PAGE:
Two to Read: Social Media and Online Community

Getting hard to keep up with the good stuff on Lifehack.org these days with all the new authors Leon has invited to write with us … great quality there. Read some things as I munched on lunch at my desk today, and these two jumped out at me:


By Bob Walsh
: Online communities and you


I can hardly keep track of how many communities ”“ almost all online ”“ I’m actively a part of. Whether it’s online forums, Web 2.0 applications, social networking sites or blogs I frequent often or write; whether it’s venerable online communities like Flickr or the newest kid on the block, Twitter, communities are what the online world is fast becoming about.


And that’s causing a number of problems, with #1 being a productivity problem.


Because in the rush to joyously connect with other people across the net who have the same interests, in the excitement of finding others who value what you value, look at the world as you do, have the same obstacles, concerns and small triumphs as you do, it’s easy to spend more and more of your time connecting and discussing, and less and less time working.


Remember work? That’s the stuff that puts food on the table and that you bring to the table called life. It’s the value you create for others, not the value you consume. Being totally connected nowadays means being totally unproductive.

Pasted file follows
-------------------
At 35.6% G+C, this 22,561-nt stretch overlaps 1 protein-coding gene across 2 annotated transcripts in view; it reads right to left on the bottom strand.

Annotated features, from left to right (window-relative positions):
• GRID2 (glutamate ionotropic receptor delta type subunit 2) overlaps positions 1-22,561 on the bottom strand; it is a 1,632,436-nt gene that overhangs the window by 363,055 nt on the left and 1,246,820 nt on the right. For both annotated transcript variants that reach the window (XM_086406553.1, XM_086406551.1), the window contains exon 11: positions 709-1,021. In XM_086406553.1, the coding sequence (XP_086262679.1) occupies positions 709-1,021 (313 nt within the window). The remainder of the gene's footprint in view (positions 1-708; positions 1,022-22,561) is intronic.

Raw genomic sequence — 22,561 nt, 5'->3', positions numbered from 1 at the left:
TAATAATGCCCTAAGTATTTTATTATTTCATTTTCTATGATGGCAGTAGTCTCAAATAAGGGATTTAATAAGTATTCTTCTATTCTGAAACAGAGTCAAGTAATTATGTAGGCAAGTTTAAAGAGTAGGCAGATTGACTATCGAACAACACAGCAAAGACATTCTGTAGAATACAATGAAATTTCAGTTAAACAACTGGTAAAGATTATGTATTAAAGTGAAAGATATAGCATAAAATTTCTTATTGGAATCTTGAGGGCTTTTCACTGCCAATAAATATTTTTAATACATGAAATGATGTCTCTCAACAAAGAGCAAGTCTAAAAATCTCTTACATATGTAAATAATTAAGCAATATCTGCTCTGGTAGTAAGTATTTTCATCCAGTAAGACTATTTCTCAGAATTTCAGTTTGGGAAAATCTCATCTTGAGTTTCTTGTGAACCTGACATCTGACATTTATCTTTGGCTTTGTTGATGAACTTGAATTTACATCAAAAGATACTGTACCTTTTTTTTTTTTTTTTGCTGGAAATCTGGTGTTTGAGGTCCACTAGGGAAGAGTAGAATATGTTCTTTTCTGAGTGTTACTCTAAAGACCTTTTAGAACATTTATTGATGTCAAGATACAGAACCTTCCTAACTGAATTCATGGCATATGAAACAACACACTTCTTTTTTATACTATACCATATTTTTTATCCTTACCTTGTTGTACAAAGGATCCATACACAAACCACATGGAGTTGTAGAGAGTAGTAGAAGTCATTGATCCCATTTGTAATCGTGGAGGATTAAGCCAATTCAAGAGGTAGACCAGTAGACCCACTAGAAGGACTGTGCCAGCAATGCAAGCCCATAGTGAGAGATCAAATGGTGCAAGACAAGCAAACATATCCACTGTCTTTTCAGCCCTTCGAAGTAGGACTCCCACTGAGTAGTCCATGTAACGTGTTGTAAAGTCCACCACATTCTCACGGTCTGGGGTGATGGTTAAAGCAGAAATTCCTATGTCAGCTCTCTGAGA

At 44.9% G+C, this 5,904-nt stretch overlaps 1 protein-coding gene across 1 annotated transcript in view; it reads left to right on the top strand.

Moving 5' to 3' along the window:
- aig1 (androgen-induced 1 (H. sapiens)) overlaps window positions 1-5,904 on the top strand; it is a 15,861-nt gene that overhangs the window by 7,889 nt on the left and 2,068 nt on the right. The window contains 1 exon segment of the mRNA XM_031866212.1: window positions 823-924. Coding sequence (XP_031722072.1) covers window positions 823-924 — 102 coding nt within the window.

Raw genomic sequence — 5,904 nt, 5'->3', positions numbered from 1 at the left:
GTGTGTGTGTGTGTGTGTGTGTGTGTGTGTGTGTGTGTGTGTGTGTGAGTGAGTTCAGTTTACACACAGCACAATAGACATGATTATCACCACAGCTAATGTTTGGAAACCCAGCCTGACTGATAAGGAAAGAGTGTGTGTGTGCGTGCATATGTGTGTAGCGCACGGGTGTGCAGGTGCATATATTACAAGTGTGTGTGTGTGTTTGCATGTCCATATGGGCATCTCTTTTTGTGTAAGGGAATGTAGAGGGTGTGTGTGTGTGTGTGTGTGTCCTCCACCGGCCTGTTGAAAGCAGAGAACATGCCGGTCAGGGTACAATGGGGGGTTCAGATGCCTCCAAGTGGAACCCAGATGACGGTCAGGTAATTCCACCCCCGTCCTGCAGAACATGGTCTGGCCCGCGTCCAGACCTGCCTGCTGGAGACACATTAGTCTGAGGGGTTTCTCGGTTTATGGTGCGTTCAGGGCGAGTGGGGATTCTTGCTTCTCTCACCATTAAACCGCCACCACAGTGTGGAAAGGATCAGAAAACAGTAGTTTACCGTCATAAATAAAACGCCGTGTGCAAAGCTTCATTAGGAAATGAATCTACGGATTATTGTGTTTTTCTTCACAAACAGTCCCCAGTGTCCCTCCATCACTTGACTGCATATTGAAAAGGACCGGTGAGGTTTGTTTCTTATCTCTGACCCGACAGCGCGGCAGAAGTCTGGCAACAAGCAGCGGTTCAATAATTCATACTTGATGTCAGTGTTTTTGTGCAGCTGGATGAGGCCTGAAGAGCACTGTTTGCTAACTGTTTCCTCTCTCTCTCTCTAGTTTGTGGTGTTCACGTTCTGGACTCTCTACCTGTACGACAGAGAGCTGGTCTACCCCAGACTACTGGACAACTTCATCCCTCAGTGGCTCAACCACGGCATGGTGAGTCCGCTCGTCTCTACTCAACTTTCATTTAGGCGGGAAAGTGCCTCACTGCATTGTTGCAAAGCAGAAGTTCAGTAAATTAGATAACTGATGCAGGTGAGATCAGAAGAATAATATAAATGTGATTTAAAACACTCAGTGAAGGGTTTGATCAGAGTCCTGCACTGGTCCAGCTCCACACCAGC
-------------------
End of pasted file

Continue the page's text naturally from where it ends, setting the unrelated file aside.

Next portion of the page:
Read the rest here.


By Chris Brogan
: Right tool Right Job ”“ Social Media


There are plenty of tools out there for lots of aspects of life. Let’s make sure we propose the proper tool (or our take on a good tool) for the right job. From managing our tasks and priorities to determining how best to engage our communities, let’s all start looking around for the right tools.


My first swing at this: Social Media.


Blogs are a Platform: Use blogs to communicate with a community about what interests you. If you’re a corporate blogger, write about the good and the bad about your subjects. If you’re just writing about yourself and your passions, great, but try to make the posts relevent to people outside of yourself. Be real. Be fresh. Communicate in both directions. Enable comments. And write back to those who comment.


Blogs can also be used as a knowledge base, but aren’t *as* good at that function, because that relies on updates, and/or edits to fix the problems.

Read the rest here.

Both bring up several points we talk about all the time in the Joyful Jubilant Learning Community (such as the right tools to use when there are so many to choose from now), and that I think about often in regard to our Ho‘ohana Community here (such as with giving and getting value, and balancing the time involved ” and that productivity word).

When it comes to web-apps I find that increasingly, I am no longer eager to be an early adopter, letting everyone else do the testing for me, however at the very same time I am getting more and more impatient with this dream I have of being totally web-based with everything I need in my business.

Would love to hear your thoughts on these, and the related thoughts they are likely to create for you, if you have some time to spare a comment or two. — Save this for after work!


Somewhat related (re: right tools), and also on Lifehack.org as the most popular post this month so far, is this article by Leo Babauta of Zen Habits: Firefox OS: Why My Hard Drive & Software are Obsolete.

1981 Diggs and 210 comments to Leo’s article as of this writing! Not alone in this boat out to sea! Leo was accused of being too pro-Google, so he wrote this follow-up: Getting Free of Google’s Grip: The 10 Top Alternatives.